Having worked heavily with marketing research for more than 30 years, I know just how useful it can be to make better business decisions, but like all tools there are limitations. One very important issue with marketing research is that we often measure peoples’ attitudes, but what we really care about is their behavior. In some cases, there is a very close link between the two and sometime not so much. Let’s consider two examples.
As our first case we want to understand what people put on their hamburgers. We could ask them a very straightforward question and give them a list of condiments from which to select. Since there is no acceptable answer, people are very likely to give you good information. Were we to check, we would likely find an almost perfect correspondence to what people said in the survey and what ends up on their burger. Why say you use ketchup in the survey if you don’t?
Now let’s take a different case and ask people if they are willing to pay more for a plumbing part if it came in a package made from recycled materials. Here the respondent may consider that there may be a socially acceptable answer. If I care about our world, certainly I should be willing to pay more for that recycled packaging. This bias toward the socially acceptable answer can yield market research information that is much more optimistic about the sale potential of products with recycled packaging materials.
A good example of this type of issue was faced when the Home Improvement Research Institute (HIRI) decided to look at green benefits in some depth. HIRI made sure to get a profile of respondent attitudes toward green, but also to look at the green behaviors they have exhibited. As expected, there was a good-sized group of respondents who talked a good green game, but didn’t walk the walk.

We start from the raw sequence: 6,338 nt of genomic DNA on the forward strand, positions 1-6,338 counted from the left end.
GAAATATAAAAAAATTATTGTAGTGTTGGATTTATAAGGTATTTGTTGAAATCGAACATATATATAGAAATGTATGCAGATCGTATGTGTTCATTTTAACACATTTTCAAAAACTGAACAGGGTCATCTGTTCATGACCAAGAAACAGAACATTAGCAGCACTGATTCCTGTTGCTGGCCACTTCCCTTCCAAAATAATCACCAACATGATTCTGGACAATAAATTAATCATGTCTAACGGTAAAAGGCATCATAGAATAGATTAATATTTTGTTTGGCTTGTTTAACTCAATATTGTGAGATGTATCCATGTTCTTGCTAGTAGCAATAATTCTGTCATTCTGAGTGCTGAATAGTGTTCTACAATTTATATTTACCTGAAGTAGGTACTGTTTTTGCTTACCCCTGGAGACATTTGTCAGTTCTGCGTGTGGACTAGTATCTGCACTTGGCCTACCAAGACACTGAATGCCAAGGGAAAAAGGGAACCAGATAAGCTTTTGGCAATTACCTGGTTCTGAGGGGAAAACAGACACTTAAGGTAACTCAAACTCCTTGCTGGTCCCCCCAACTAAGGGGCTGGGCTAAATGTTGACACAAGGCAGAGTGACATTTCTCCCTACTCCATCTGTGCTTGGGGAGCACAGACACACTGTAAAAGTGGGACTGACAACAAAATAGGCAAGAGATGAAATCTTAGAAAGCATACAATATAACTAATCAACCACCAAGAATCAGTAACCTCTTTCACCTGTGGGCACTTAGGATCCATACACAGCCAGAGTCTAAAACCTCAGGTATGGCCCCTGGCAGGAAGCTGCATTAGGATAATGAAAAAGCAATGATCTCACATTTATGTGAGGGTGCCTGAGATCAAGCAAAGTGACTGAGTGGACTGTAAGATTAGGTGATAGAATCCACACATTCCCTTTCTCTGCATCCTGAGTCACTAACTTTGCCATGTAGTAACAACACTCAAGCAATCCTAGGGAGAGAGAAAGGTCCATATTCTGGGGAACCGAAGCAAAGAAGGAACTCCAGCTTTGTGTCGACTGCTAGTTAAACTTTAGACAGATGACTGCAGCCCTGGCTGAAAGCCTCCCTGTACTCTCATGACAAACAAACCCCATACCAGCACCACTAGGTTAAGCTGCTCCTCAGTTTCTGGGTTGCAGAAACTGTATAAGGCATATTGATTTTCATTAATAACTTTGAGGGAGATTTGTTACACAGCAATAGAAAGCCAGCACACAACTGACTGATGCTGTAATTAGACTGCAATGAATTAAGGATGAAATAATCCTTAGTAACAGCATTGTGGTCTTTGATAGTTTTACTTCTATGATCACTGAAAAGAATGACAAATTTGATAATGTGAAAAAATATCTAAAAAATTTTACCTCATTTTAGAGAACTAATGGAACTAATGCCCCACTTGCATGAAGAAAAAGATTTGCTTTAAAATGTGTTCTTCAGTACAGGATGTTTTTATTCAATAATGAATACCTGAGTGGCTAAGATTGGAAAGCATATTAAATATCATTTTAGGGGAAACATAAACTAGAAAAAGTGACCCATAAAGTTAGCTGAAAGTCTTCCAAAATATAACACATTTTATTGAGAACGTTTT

While we may get inflated answers, we can track trends over time. In fact, The Futures Company does regular tracking of consumer attitudes on a broad range of issues. Since 2007 it has been examining the dimensions of what it means to be a good citizen today — including buying products made in the USA. As one might expect there was a clear rise in this measure as the economy weakened, with the selection rising from 60% in 2007 to 70% in 2009. But as the economy improved slowly in 2010, the rating fell to 61%.
Does this all mean that “Made in the USA” lacks marketing value? Clearly that is not the case. It just means that one needs to be careful when interpreting the absolute values in this type of research results and also not to rely on this attribute as a sole purchase motivator. With the current economic problems and unemployment, there is no doubt a desire to buy American when possible. As with most things, some people will see the benefit of buying American to be worth more trade-offs than others. If product quality and price are competitive, then the “Made in the USA” label can be the deciding factor.
My recommendations would be for American manufacturers to make their products as attractive as possible, with “Made in the USA” a bonus. While we work in a global economy, there is no problem rooting for the home team.
A 23-year industry veteran, Fred Miller is the managing director of the Home Improvement Research Institute (HIRI). He can be reached at ConsumerSp@aol.com.